A provisional patent application is not necessarily better or worse than a non-provisional (utility) patent application in all situations. Each has its advantages and disadvantages.
This type of application can be advantageous when you need to quickly file an application.
For example, if you are planning to discuss your invention with a manufacturer and are concerned that the manufacturer might take your idea and make a copycat product, a provisional can be filed before your discussion.
A provisional application can give you an early filing date.
You generally want to have the earliest filing date possible because a patent is awarded to the first inventor to file a patent application. And preparing/filing a provisional can take less time than a non-provisional.
Low cost is another advantage.
A provisional application can sometimes be prepared for about 25% or less than the cost of a non-provisional application.
Time to test the market and change your design is a further advantage.
A provisional application can be converted to a non-provisional application within one year of filing your provisional. During this one year, you can determine if there is a market for your product and/or whether buyers prefer a different design to your product. If there is no market, you can abandon your patent application. If a different design is needed, you can include the new design in a non-provisional application.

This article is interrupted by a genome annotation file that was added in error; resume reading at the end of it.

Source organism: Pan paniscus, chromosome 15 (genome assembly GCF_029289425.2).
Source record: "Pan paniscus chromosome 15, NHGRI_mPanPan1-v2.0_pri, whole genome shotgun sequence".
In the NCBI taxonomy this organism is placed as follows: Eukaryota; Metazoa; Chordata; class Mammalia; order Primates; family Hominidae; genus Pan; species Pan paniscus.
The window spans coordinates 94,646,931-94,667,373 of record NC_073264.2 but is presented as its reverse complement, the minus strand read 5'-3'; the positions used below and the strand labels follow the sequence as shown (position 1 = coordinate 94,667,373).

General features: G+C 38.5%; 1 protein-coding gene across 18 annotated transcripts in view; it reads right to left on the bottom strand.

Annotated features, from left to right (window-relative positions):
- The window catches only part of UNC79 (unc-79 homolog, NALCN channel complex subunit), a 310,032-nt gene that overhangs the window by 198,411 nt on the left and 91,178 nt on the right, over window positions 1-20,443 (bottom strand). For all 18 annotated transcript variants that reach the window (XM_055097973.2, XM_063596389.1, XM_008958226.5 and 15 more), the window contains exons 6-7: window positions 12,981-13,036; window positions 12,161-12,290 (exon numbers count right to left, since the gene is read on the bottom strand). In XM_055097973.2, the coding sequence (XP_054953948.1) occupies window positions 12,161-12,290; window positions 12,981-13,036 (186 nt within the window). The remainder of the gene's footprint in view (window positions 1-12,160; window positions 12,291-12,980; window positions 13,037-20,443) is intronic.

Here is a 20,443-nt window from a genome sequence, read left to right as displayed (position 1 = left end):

This application can eventually lead to an issued patent, whereas a provisional cannot become an issued patent.
With an issued patent, the patent holder can use it to stop infringers. Without an issued patent, one cannot sue for patent infringement. And without an issued patent, one cannot send a cease and desist letter to stop infringement.
A non-provisional application is usually more easy to license/sell than a provisional.
If your business plan includes licensing/or selling your invention to a third party, a licensee/buyer will often be more interested in a non-provisional application than a provisional application.